For many workers, the order by management to leave the plant felt like lock-out déjà vu. “I have been through a lockout and it felt like this. If this isn’t a lockout, I don’t know what it is,” Local 7-669 President Stephen Lech says.

But unlike a lockout—a tactic companies sometimes resort to when contract negotiations have stalled—laid-off union members cannot picket the worksite location. If the union did so, a company can claim that the union is engaged in an “illegal strike” and the union would then be subject to heavy fines. Lech says the union is looking into all legal options and being very careful.

“I would not suggest that company would create a circumstance to frame the union, but if they were presented with a circumstance, I know they would love to find a way to use it somehow against the union,” Lech says.

The sudden layoffs may be a violation of their contract language, he says. The contract states that Honeywell must give workers at least five days notice of any layoffs. Metropolis workers were given no notice. “If the circumstance allows it, we will certainly picket and go down the road of action,” says Lech.

Asked Wednesday whether or not the lay-offs were legal, Metropolis plant manager Larry Smith hung up. Honeywell, which is based in New Jersey, did not respond to further request for comment. Company spokesman Peter Dalpe told the Chicago Tribune that he “can’t comment on the specific damage, but added that the equipment was not operational.” Dapel also told the Tribune “that the company intends to resume production after it assesses the damages and inspects the plant.”

Joey Ledford, a spokesman for the Nuclear Regulatory Commission, which oversees the plant, told the Chicago Tribune, “We are standing by watching their investigation and we will do our own follow up.”

This blog originally appeared in In These Times on May 17, 2012. Reprinted with permission.

About the Author: Mike Elk is an In These Times Staff Writer and a regular contributor to the labor blog Working In These Times. He can be reached at [email protected].

Wages for Young College Grads Fall

Thursday, May 17th, 2012

Image: Mike Hall Most recent young college graduates are a carrying a heavy debt load for their education, and they face a harder time paying it off because their wages have plummeted as well—part of a decade-long decline, according to a new Economic Snapshot from the Economic Policy Institute (EPI).

“Between 2007 and 2011, the wages of young college graduates dropped by 4.6 percent (5.1 percent for men and 4.1 percent for women). However, the wage growth of young graduates was weak even before the recent recession began. They have fared poorly over the entire period of general wage stagnation that began during the 2000-2007 business cycle. Between 2000 and 2011, the wages of young college graduates dropped 5.4 percent (1.6 percent for men and 8.5 percent for women).”

For more information on the job prospects of this year’s graduates, read EPI’s recent report, “The Class of 2012: Labor Market for Young Graduates Remains Grim.”

This blog originally appeared in AFL-CIO on May 16, 2012. Reprinted with permission.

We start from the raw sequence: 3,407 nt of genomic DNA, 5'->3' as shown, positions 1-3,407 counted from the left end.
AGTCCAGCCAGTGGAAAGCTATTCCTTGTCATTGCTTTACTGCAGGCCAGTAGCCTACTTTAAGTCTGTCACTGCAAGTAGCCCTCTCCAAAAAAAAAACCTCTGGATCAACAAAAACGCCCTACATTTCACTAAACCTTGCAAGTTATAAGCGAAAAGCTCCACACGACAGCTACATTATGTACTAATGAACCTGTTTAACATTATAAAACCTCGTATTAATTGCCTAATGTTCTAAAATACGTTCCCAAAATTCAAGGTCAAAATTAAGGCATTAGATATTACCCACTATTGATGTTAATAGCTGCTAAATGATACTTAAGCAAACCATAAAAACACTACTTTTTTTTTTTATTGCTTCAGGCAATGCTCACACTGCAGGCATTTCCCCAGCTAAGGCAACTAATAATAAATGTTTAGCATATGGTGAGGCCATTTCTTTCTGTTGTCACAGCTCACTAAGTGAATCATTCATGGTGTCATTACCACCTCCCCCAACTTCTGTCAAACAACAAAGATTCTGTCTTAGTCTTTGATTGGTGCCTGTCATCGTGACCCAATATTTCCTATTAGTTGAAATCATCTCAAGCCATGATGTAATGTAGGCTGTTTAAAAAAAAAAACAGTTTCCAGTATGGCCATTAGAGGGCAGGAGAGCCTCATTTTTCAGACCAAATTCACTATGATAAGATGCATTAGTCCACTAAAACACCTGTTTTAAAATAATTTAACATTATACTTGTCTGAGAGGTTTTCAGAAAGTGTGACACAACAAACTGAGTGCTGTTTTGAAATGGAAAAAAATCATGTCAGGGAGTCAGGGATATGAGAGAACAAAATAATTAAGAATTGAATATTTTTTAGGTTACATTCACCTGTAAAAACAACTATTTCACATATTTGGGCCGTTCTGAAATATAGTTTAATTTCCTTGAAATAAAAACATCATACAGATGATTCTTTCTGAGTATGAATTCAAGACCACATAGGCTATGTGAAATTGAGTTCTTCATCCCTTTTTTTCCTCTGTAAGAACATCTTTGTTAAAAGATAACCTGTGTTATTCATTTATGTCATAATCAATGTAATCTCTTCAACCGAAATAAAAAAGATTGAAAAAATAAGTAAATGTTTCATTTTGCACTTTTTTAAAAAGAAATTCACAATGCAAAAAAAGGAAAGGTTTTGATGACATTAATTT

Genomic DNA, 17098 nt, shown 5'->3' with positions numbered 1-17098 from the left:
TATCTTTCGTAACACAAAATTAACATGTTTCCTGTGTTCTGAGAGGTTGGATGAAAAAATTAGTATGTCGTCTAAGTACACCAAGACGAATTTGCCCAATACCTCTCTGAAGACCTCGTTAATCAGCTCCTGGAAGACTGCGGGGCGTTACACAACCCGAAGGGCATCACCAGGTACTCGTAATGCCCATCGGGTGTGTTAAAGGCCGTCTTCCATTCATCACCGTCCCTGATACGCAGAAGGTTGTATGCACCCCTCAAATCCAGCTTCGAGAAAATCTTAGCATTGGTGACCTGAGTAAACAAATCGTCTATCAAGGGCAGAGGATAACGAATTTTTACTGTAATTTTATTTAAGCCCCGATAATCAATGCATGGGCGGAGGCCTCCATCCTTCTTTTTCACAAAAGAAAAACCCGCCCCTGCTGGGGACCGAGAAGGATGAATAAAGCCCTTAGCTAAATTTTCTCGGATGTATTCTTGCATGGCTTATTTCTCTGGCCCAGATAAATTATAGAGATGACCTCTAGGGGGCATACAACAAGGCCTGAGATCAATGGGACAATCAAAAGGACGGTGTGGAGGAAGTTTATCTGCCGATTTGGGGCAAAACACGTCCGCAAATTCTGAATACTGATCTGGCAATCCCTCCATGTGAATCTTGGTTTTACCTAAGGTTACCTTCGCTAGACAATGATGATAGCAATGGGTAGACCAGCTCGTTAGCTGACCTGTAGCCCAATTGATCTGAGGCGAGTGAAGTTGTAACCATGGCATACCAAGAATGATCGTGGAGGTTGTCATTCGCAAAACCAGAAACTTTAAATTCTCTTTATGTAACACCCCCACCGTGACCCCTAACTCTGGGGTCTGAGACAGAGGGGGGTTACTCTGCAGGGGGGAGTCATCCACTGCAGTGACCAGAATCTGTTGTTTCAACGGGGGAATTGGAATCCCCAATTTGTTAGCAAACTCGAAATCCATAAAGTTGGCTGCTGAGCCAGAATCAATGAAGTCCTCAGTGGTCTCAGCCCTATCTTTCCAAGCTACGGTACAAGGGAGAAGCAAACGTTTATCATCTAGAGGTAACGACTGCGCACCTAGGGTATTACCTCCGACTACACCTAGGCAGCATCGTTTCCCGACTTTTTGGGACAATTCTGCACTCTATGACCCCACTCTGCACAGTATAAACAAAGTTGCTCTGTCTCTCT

About the author: Mike Hall is a former West Virginia newspaper reporter, staff writer for the United Mine Workers Journal and managing editor of the Seafarers Log. He came to the AFL-CIO in 1989 and has written for several federation publications, focusing on legislation and politics, especially grassroots mobilization and workplace safety.

Pearls Along the Mississippi: An Unsung Labor Hero Gets Her Due

Thursday, May 17th, 2012

kari-lydersen

MUSCATINE, IOWA—Today the town of Muscatine, Iowa, which overlooks the Mississippi River, looks relatively inconspicuous—one of many working-class river towns with grassy parks abutting the flood-prone wide river, brick factories-turned-bars along the main street and ornate but peeling Victorian homes up on the hill.

But there are hints of Muscatine’s illustrious past: a riverside sculpture of a man in a flatboat with clams surrounding his feet, raising two shellfish rakes above his head; the word “buttons” emblazoned in chipped paint on some of the old brick structures. In its heyday, this area produced an astounding one third of the buttons sold worldwide—shiny, delicate “pearl” buttons produced from shells of the wealth of clams and mussels that once filled this stretch of the Mississippi, where a bend taking it east-west (rather than north-south) calmed the current enough to allow the shellfish to proliferate.

The local button industry was started in 1891 by an enterprising German immigrant, John Fredrick Boepple, skilled in making buttons from sea shells, who brought his manual-operated button press machine to Muscatine and launched a quickly mushrooming industry. Soon thousands of men were collecting shellfish from the river and its tributaries, and thousands of women and teenagers turned them into glistening buttons sewed onto decorative small cards with names like Mermaid and Blue Bird.

Pearl was the name for the shell interiors used to make the buttons, and it was also the name of a fiery young labor activist renowned in her time but relatively unknown in more recent decades. But she appears to be enjoying a resurgence of fame now.

Industry spy turned crusading organizer